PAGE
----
Dogtooth is disturbing anti-social satire that is shot in an art-house sort of way. After the conclusion of most films, you can form an opinion fairly soon after the final credits roll. But there are some films that are so unique and different that you must let them sit with you for a bit before you can approach a final opinion. Dogtooth fits in the category of the latter. It is possibly the most original movie of the year, perhaps second only to Enter The Void.
The focus of the film is around an isolated family of five; father, mother and their son and two daughters whose ages are probably somewhere in the early twenties. They are given no names to call each other. Their house is surrounded by a very high wall which the children have never been beyond. Furthermore, the children have no clue of what the outside world contains as only the father is allowed to leave the house. The television is only used to watch the family’s home videos. The children learn language lessons from a tape-recorder. To say this family is sheltered would be a great understatement.
The vocabulary that they are learning off the tape is giving wrong definitions to the words. The mother goes along with it as the daughter asks for the phone and the mother proceeds to hand her the salt shaker. This is one of the first indications that the children are obviously being lied to but also how the parents are isolating them from outside contact.
The only outside contact they do get is a visit from the only character with a name, Christina. She works as a security guard at the factory the father works at and is brought in as a prostitute to fulfill his son’s needs. She also trades jewelry in exchange for erotic licking from the daughter, it is just as bizarre as it sounds.
One day the brother spots a cat in their yard and decides to kill it using garden shears. The father lies to the children when he hears this had happened. He tells them that creatures like the one in the garden are the most dangerous creatures out there and that only staying inside will protect them. It is ironic when the father creates so much fear of the outside world to the children, because what is happening inside is far scarier.
The children are fascinated with airplanes that fly over their house and wish they would fall so they can “have it”. They do not know otherwise because their parents from time to time toss a toy one in the yard that they think fell from the sky. Between the toy airplanes and giving them stickers when they complete a task, shows how small-child-like the parents are treating their “children”.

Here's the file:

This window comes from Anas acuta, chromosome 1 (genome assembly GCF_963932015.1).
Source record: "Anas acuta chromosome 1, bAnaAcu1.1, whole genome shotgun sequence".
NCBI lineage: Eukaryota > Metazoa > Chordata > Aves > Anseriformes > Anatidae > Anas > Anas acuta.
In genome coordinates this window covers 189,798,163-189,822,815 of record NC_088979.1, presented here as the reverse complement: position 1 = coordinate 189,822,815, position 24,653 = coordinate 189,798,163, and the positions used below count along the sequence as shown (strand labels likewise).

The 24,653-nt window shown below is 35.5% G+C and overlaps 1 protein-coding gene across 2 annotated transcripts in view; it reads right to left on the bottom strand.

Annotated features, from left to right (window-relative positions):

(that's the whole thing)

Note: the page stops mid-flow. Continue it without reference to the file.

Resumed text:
It is not until the father talks to his dog trainer that we understand the blatant metaphor of the film. The trainer explains how dogs are waiting for him to show them how to behave. That is exactly what he is doing with his children back at home. Later we see him teach his kids how to bark like a dog and he teaches them that they are not ready to leave the house until their dogtooth comes out. The name of the film suddenly becomes more clear.
Many people were considering Dogtooth as the dark horse for this year’s Oscars for Best Foreign Film. However, it failed to best In A Better World. Just being nominated for an Oscar is an achievement in it’s own right as it became only the 5th ever Greek film to be nominated for one. However, it did win the prestigious Un Certain Regard Prize at Cannes 2009.
Director Giorgos Lanthimos brilliantly shoots nearly the entire film from a camera at a fixed point. Therefore the viewers are like the children and the camera is like the fence, we are only allowed to see what is inside the frame (or fence). Furthermore, most of the objects and characters are in the center of the frame, giving off the feeling of order and straightforwardness. Similar to what the parents are teaching the children. The colors in the film are dull for the same reason.
Dogtooth leaves most of the interpretations up to the viewer. On one hand it could easily be a direct shot towards parents that over-protect their children to the point of inhuman standards and extreme anti-social practices. Or it could be a political allegory. In a dark way, the film proves that censorship can be just as, if not more, harmful than not. It takes homeschooling to an extraordinary bizarre level. The film shines because of the uniqueness and is memorable from the shock value it provides. It almost goes without saying but I will do it anyways, this film is not for everyone.